OVERNIGHT MONEY: Outta here, the sequel

WHAT ELSE TO WATCH FOR:

Not crossed off the list: The Senate is leaving town for the next several weeks — next scheduled votes: Sept. 6 — with a spending impasse over the Federal Aviation Administration still lingering.

House GOP aides have said that the Senate should have just passed a measure from its chamber funding the agency, while Senate Democrats have tried in recent days to work out a clean FAA funding extension. 

Senate Majority Leader Harry ReidHarry ReidVirginia was a wave election, but without real change, the tide will turn again Top Lobbyists 2017: Grass roots Boehner confronted Reid after criticism from Senate floor MORE (D-Nev.) had said Tuesday that he would accept the House measure, even though it cuts subsidies for flights at rural airports in his and other states. But other Democrats were not willing to make that jump, and the FAA now looks as if it will not be fully funded for the next month-plus.

Missed the memo?: Recess? What recess?

Hearings and other Capitol Hill events may be dropping off the calendar left and right, but the Senate Banking Committee is sticking with a pair of subcommittee hearings scheduled for Wednesday. In the morning, the Securities, Insurance and Investment subpanel will discuss the nations housing finance system, which Congress is expected to eventually overhaul. Experts from the world of investment and housing will be on hand to offer their two cents.

Come afternoon, the Financial Institutions and Consumer Protection subcommittee takes the stage for a hearing on debt financing in the domestic financial sector. A handful of academics and experts will be testifying on that issue.

Economic indicators:

With Congress gone, a busy Wednesday of economic indicators should provide some insight into the economys direction for the second half of the year.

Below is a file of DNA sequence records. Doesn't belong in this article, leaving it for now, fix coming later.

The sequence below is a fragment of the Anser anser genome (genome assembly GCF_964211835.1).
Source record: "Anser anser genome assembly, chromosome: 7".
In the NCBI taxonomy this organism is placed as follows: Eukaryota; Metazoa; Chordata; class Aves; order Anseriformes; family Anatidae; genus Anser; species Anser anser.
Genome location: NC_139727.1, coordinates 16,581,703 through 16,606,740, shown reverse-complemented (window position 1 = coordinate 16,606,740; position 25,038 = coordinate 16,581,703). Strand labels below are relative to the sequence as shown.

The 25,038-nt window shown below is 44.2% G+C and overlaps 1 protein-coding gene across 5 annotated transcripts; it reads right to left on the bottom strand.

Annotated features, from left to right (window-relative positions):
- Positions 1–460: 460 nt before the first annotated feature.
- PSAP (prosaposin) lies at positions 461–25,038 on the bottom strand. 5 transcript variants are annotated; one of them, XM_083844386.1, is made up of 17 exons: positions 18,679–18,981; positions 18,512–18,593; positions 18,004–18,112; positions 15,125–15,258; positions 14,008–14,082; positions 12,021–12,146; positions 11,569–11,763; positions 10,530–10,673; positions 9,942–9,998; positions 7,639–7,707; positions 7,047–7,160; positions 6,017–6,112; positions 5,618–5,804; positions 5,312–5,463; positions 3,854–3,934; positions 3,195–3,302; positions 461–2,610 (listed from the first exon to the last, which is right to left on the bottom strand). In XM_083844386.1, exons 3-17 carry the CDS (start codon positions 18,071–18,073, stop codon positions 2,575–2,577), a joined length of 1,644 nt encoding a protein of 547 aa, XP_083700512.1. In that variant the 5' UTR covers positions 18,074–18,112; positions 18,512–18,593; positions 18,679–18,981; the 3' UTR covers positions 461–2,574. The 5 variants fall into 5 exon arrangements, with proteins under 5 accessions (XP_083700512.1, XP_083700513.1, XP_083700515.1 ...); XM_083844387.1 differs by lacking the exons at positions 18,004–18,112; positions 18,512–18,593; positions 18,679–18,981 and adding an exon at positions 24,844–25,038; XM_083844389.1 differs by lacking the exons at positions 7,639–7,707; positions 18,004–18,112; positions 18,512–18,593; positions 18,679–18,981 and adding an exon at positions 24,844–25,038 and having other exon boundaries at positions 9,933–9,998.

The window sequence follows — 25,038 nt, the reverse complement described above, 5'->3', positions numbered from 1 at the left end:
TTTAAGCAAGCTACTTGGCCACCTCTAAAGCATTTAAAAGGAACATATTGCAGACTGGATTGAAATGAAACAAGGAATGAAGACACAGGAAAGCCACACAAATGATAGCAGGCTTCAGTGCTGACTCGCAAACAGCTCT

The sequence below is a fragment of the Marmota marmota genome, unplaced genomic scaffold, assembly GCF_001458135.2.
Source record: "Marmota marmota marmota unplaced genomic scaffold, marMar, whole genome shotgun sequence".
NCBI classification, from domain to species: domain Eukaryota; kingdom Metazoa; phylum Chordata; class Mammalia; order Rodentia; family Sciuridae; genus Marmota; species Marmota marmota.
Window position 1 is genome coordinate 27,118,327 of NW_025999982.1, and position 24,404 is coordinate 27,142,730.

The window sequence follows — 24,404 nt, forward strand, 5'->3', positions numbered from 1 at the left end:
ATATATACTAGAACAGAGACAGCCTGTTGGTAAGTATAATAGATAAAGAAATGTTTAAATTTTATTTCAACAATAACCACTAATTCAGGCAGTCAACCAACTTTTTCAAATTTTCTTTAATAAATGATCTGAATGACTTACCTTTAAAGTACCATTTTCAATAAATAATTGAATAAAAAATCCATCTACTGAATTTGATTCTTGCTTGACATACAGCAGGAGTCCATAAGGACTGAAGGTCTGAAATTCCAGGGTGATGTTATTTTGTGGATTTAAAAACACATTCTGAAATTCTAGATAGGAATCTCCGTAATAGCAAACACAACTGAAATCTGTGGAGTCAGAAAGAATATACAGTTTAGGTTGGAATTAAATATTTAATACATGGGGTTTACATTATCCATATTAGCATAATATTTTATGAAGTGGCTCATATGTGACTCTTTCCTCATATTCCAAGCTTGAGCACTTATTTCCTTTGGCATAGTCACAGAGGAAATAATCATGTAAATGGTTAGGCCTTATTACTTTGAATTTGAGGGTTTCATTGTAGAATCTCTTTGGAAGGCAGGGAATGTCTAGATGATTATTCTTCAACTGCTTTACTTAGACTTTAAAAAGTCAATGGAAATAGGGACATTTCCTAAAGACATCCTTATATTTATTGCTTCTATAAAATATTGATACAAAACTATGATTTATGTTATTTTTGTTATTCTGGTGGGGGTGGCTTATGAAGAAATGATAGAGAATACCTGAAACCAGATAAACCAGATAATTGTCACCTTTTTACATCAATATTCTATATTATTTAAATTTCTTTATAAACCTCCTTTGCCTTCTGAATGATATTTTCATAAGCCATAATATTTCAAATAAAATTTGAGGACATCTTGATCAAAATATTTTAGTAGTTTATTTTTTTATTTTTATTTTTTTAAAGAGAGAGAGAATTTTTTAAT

— ADP Employer Services is set to announce private sector employment for July, two days ahead of the government employment report. ADP’s figures will provide a possible estimate on Fridays numbers, although the report has been more than a little off several times on the governments figures, which also include public employment.

— Challenger, Gray & Christmas is slated to release its July job-cuts survey. Through June, the group found the layoff pace for the year had hit its lowest level since 2000.

— The Mortgage Bankers Association will release its weekly report on loan applications.

— The Commerce Department is expected to release figures on factory orders, which consist of the earlier announced durable goods report plus non-durable goods orders.

— And finally, the Institute for Supply Management is scheduled to release its index of non-manufacturing businesses, which covers between an estimated 80 percent to 90 percent of the economy.

BREAKING TUESDAY:

The Dem BBA: Sen. Mark UdallMark UdallDemocratic primary could upend bid for Colorado seat Picking 2018 candidates pits McConnell vs. GOP groups Gorsuch's critics, running out of arguments, falsely scream 'sexist' MORE (D-Colo.) on Tuesday announced that, as part of the debt-ceiling agreement, his version of the Balanced Budget Agreement would get a vote in the last quarter of this year.